Will I Have Enough Money When I Retire?

People work long and hard to save for retirement, and it can be challenging to estimate how much is enough money in savings to cover your costs throughout retirement, while making your money last as long as you do. This is only exacerbated with increasing life expectancies, since retirement savings need to last longer.

A common rule of thumb for retirement spending is the 4% rule, which suggests retirees can withdraw 4% of their savings during the first year of retirement, then adjust that amount for inflation each subsequent year and never run out of money. Of course, it also means that if there is deflation, one would spend less during that year. The 4% rule assumes a portfolio of 60% equities and 40% fixed income assets and 30+ years in retirement.

However, various factors like fluctuating market returns, unplanned expenses, health issues, and longevity, to name a few, test the straightforward 4% rule. We believe that the best way to determine how to spend your hard-earned nest egg is to evaluate the following areas:

Life Goals: Brainstorming about your life goals (both financial and “bucket list”) will help frame how much your needs, wants and wishes might cost over your lifetime. Some examples are:
  • Travel
  • Part-time Work
  • Volunteering
  • New Cars
  • Second Home
  • Downsizing
  • Charitable Giving
Legacy Goals: You may have people in your life to whom you would like to leave money or property.

Risk Mitigation:  Sometimes, the unexpected happens, and it is important to consider how to protect yourself and your assets. Categories include:

  • Longevity Risk: As you live longer, your retirement income must stretch out over a longer period of time.
  • Health Risk: Since Medicare does not cover Assisted Living or Nursing Home care, you may need to set aside funds or purchase long-term care insurance.
  • Ancillary risks: Political climate impacting Social Security, Medicare, etc.
One quick way to evaluate if you have enough to last your lifetime is to take the present value of your future costs to see if it matches what you have. We call this determining “fundedness.” This results in being overfunded, constrained, or underfunded. The problem with this calculation is that there are varied answers to many of the assumptions needed just to determine what the costs are (numerator) and how much money after taxes you will have (denominator) Some of those assumptions are:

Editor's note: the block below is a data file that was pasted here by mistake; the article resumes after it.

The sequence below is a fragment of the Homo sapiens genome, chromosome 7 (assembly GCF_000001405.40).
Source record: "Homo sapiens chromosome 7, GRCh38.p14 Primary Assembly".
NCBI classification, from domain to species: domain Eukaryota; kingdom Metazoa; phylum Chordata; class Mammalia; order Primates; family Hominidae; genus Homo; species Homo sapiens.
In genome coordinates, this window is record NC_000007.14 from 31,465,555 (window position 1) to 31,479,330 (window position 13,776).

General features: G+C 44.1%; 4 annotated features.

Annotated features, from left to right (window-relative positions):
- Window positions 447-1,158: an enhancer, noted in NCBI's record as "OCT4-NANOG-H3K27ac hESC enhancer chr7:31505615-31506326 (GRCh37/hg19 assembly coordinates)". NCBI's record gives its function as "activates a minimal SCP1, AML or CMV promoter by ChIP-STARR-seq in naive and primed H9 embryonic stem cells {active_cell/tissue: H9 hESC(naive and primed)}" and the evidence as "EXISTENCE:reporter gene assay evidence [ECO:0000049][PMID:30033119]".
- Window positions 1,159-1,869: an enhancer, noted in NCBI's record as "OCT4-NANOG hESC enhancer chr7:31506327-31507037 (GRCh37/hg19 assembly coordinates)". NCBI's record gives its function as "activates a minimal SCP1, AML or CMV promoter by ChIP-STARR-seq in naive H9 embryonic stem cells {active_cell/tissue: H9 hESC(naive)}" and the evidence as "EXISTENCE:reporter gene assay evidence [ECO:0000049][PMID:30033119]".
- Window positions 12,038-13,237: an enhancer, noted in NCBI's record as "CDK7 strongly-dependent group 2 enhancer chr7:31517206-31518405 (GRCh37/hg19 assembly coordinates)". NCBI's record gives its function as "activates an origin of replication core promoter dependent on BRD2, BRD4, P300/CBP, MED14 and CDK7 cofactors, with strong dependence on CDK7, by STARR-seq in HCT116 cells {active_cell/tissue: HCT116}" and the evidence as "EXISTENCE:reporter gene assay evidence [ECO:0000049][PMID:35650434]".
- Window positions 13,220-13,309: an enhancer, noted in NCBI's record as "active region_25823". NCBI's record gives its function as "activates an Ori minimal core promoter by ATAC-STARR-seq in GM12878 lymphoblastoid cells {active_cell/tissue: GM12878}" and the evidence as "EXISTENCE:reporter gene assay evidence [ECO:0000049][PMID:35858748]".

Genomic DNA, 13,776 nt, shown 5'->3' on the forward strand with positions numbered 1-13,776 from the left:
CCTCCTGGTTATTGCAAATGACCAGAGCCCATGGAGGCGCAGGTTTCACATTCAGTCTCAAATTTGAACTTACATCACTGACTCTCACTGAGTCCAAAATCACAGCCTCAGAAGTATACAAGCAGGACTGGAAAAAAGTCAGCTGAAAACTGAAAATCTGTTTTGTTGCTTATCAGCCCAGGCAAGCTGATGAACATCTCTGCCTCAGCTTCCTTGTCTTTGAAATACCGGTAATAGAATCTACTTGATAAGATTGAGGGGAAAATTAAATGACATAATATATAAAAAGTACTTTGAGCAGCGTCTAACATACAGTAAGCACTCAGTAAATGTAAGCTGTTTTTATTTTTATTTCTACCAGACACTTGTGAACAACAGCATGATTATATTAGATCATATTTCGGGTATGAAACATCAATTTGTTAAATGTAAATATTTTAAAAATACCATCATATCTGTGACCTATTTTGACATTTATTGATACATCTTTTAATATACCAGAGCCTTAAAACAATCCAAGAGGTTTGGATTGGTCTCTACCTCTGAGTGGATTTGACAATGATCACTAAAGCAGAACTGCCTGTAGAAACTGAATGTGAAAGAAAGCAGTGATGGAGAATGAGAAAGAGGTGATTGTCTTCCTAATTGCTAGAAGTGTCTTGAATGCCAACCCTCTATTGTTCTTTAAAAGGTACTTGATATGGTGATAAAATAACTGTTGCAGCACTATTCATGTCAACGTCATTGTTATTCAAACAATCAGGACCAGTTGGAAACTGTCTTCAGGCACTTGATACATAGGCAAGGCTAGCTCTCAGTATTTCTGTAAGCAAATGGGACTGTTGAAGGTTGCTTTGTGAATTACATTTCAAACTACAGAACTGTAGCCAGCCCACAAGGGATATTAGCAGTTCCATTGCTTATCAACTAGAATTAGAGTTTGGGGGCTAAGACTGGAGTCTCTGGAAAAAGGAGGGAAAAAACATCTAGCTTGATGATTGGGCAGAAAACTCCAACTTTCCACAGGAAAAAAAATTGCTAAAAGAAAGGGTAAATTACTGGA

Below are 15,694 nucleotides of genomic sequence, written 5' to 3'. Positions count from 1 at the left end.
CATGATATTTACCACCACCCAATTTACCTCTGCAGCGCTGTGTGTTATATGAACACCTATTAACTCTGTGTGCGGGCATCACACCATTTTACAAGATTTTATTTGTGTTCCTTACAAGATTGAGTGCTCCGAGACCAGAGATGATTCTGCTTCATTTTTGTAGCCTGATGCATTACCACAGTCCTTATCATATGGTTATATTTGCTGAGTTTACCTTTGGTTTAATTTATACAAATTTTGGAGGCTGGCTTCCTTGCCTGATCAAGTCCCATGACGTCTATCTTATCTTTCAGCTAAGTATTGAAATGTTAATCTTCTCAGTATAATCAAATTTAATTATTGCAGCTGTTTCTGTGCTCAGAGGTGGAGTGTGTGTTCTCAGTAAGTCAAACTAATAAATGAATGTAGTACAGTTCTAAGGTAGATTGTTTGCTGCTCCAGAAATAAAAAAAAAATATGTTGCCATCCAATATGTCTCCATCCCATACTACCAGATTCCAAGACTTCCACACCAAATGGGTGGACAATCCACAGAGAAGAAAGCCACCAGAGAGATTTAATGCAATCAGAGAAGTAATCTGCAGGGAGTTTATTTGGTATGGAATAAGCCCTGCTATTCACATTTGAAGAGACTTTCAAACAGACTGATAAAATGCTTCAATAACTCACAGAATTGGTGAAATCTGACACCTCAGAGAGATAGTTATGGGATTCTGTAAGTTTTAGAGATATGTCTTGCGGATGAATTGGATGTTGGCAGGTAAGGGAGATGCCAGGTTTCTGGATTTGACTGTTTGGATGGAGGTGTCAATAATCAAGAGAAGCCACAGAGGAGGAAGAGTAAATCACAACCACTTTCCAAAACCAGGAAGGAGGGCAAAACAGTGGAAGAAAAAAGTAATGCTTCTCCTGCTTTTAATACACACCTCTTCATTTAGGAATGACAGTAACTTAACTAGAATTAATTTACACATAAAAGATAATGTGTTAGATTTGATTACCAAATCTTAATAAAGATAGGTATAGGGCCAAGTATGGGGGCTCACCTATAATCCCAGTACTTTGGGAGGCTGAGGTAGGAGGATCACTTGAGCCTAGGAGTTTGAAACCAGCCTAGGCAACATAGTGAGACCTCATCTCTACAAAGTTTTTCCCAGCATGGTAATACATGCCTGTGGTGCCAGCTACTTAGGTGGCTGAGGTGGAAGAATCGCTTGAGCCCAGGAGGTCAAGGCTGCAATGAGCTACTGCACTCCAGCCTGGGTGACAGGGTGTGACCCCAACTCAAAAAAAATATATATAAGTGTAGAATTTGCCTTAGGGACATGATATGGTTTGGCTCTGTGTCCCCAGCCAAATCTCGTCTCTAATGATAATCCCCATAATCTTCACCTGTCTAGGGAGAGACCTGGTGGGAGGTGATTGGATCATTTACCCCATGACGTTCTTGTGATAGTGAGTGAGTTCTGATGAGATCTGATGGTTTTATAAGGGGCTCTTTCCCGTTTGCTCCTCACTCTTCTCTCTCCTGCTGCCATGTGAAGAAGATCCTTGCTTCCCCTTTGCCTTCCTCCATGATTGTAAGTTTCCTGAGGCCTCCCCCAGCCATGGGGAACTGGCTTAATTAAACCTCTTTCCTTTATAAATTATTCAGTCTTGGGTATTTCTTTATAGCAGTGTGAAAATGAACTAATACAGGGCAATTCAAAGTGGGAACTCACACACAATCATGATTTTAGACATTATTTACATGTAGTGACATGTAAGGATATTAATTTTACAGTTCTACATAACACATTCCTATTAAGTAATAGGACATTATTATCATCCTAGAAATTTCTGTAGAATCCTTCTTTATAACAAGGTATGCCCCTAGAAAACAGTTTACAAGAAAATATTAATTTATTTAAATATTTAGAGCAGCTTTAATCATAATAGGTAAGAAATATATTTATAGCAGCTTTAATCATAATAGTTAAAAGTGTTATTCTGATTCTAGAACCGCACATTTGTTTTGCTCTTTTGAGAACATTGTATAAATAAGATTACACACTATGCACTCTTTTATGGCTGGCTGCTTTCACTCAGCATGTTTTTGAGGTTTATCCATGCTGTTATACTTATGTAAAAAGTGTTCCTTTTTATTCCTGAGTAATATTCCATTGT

• How long will I live?
  • Do I have expenses that will go away at some point?
  • When should I begin collecting Social Security?
  • How do I sign up for Medicare?
  • Do I need life or long-term care insurance and how much?
  • Which pension option should I choose?
  • How much do I gift during my lifetime to reduce/eliminate estate taxes?
  • Which account(s) do I start taking money from…IRAs or brokerage or Roth?
  • Are there tax mitigating strategies that are advantageous?
  • How much can I leave my kids and grandkids? 

Here at Rockland Trust, we help you fine tune those answers through thoughtful conversations, applying many years of experience and knowledge, as well as employing proven techniques and tools. Our dynamic approach responds to lifestyle changes, and our Financial Planning team is ready to provide projections on how to meet all of your life goals.

If you have approximately 30 years of life left and do not encounter any unexpected costs during those years, the 4% rule is an easy way each year to gauge if you are “on track” to have enough funds to last your lifetime. For example, if you started with $1 million, you would withdraw $40,000 from your portfolio in the first year. If you are now 3 years into retirement and inflation has been 5%, 2% and 1%, withdrawals from your portfolio would be $42,000, $42,840 and $43,268.40 in years two, three and four, respectively. If your portfolio now has $985,000, you are no longer taking 4%, but rather 4.06%, which is OK! The important point is to ensure that as you age, the percentage grows slowly and steadily with minor spikes for planned expenses. If you have legacy goals, one of those spikes is a big one at the end.

Coming full circle, spending strategies can be structured so that you optimize your guaranteed income: Social Security, part-time work, pensions, and/or rental income. There are also tax-saving strategies like Roth IRAs, life insurance solutions and proper estate planning techniques to evaluate. Please reach out to your Relationship Manager, if you would like to discuss engaging in a financial planning exercise, particularly if you are contemplating retiring soon.